What are spiders?
Like ants, spiders are pests we regularly encounter in our yards and homes; they are also common household pests. Unlike ants, spiders are not insects; they are arachnids and are closely related to mites and ticks. A spider has six to eight eyes, two body parts, eight legs, and they lack antennae and wings. Species vary by size, color, and how they catch prey. Some create burrows where they hide and then chase after their prey; others create webs to catch their prey.
Some of the most common spiders living in our area include black widow spiders, brown recluse spiders, cellar spiders, house spiders, and jumping spiders.
Are spiders dangerous?
Most spiders that find a way into our Ohio yards and homes are harmless, and the biggest threat they pose is startling us when we see them scurry across a room or after they suddenly appear on a wall!
Nuisance spiders like house spiders, jumping spiders, cellar spiders, and wolf spiders do not have venom strong enough to cause us harm, and in many cases, fangs not strong enough to puncture our skin.
Black widow and brown recluse spiders are two species living across the United States that are dangerous, and you should always avoid them — not because they are aggressive; on the contrary, they are quite shy and reclusive, but because they have venom potent enough that if a bite were to occur, the result could affect a person’s health.
When disturbed or if they feel threatened, spiders will bite to protect themselves. Spiders live in dark, hard to navigate areas, so bites by dangerous or nuisance spiders often happen accidentally when:
- Placing your hand on something a spider is resting on.
- Putting on a piece of clothing with a hiding spider.
- Digging through gardens or storage boxes where there is a spider resting.
Why do I have a spider problem?
Spiders like to live outside, and almost any outdoor space could become home to these leggy creatures. Wooded areas, parks, meadows, fields, and vegetation next to bodies of water are home to large populations of spiders. Spiders have also adapted to living in more urban areas using the grass, gardens, and vegetation in our yards to live and hunt for prey.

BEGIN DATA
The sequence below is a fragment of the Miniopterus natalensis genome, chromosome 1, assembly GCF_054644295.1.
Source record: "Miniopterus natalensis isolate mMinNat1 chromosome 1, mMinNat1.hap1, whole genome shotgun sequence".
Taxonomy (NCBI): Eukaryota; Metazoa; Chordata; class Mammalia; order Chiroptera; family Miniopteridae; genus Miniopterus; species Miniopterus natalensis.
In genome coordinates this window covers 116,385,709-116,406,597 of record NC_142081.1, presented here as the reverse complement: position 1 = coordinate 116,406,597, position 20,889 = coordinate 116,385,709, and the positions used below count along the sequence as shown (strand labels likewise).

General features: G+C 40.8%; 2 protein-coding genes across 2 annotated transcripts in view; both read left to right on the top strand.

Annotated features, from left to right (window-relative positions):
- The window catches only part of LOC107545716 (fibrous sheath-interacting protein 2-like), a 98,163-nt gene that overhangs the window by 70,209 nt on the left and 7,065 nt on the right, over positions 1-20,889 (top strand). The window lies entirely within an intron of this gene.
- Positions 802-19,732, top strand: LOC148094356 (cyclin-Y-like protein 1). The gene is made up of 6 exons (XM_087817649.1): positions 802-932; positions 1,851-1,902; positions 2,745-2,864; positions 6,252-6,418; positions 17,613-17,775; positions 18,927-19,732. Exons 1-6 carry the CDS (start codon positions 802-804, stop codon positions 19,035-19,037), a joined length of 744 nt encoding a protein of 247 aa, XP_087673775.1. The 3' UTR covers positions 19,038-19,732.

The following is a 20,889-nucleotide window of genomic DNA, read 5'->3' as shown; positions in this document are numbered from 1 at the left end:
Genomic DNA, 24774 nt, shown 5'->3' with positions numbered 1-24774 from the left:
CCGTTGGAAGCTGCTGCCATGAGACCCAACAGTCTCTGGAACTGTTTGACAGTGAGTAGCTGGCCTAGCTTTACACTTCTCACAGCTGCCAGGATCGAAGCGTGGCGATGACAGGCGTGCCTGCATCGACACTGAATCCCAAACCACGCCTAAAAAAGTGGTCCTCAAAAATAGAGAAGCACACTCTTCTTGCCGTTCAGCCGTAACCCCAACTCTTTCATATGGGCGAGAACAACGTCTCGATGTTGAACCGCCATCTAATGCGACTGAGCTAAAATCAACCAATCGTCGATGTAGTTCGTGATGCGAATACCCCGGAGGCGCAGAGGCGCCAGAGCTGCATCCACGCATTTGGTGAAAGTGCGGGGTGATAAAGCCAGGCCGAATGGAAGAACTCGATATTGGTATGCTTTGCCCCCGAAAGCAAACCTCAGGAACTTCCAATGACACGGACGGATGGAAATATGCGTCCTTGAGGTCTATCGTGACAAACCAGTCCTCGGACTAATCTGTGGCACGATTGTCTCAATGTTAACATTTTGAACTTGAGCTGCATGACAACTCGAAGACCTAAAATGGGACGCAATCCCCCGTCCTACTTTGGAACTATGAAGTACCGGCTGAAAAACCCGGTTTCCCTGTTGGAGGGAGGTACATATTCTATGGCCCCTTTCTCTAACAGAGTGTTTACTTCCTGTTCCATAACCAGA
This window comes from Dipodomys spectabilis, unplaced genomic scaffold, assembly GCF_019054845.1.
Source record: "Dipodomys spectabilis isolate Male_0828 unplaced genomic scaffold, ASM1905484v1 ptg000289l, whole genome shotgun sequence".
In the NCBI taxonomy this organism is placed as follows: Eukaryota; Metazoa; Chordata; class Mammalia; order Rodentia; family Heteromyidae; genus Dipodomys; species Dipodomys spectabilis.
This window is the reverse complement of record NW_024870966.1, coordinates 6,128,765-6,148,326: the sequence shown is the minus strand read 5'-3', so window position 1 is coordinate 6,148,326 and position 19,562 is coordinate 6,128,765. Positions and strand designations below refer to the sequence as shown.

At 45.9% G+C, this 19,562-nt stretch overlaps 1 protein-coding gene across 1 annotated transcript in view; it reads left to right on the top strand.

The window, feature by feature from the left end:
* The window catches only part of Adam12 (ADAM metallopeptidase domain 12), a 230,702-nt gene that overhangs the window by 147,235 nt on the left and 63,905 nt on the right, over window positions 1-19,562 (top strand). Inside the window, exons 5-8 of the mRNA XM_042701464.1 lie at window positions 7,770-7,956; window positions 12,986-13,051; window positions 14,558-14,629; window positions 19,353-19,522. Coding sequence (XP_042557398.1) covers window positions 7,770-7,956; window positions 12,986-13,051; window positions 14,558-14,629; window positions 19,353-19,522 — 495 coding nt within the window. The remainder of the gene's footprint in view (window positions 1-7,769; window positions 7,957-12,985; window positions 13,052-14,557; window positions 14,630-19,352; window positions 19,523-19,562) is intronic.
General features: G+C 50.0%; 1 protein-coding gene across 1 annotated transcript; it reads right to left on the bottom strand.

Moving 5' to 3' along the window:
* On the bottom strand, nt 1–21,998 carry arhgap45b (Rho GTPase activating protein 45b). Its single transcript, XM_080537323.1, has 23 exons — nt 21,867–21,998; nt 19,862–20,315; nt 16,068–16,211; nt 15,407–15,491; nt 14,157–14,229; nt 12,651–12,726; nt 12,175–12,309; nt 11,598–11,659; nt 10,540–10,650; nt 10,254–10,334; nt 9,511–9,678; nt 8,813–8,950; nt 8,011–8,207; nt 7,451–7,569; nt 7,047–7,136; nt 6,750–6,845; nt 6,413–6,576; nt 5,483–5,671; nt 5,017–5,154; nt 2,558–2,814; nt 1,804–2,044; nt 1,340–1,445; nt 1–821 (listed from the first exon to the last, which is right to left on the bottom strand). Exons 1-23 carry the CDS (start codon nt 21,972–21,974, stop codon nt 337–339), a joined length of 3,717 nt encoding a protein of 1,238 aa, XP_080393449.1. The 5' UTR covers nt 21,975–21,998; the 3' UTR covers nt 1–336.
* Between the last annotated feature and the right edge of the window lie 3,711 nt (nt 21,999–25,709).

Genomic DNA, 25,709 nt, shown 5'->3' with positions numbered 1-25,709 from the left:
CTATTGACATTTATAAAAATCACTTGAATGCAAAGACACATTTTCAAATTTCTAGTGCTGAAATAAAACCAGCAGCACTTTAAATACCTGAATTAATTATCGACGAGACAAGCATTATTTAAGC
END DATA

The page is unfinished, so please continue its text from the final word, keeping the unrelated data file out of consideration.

Spiders are predators, which means they hunt other living creatures. The more food (insects) you have available for them, the more likely they will take up permanent residency on your property!
Where will I find spiders?
In our yards, spiders often live in our gardens, near trash cans, around exterior light fixtures, and on the exterior of our homes. These are all places that insects (their primary food source) hang out.
If food becomes scarce outside or spiders are looking for a safe place to lay their eggs, they will move into homes or other structures. Dark, quiet areas are locations most sought out by spiders. Some favorite hideouts in our homes include closets, basements, attics, window sills, and spaces under furniture.
How do I get rid of spiders?
Ohio Pest Control, Inc. offers customized services that will eliminate dangerous and nuisance spiders from your home and stop them from returning. Our family owned and operated company will protect your family and property from problems with spiders and other pests. Learn more about our pest control options by reaching out to the local professionals at Ohio Pest Control today!
How can I prevent spiders in the future?
In conjunction with our effective services, our prevention tips will help you defend your yard and home against spiders:
- Make your home uninviting to the insects that spiders like to feed on. Keep lids on trash cans, remove brush and leaf piles, and turn off exterior lights when not needed.
- Seal openings around exterior lights, in exterior walls, and around windows and doors to keep insects and spiders out of your home.
- Cut shrubs, bushes, and other vegetation back away from your home to stop spiders from burrowing or buildings webs right next to your house.
- Inside your home, eliminate the clutter that spiders like to hide in.
- Regularly vacuum and dust your home paying particular attention to spaces under furniture, around windows, and the corners of rooms.
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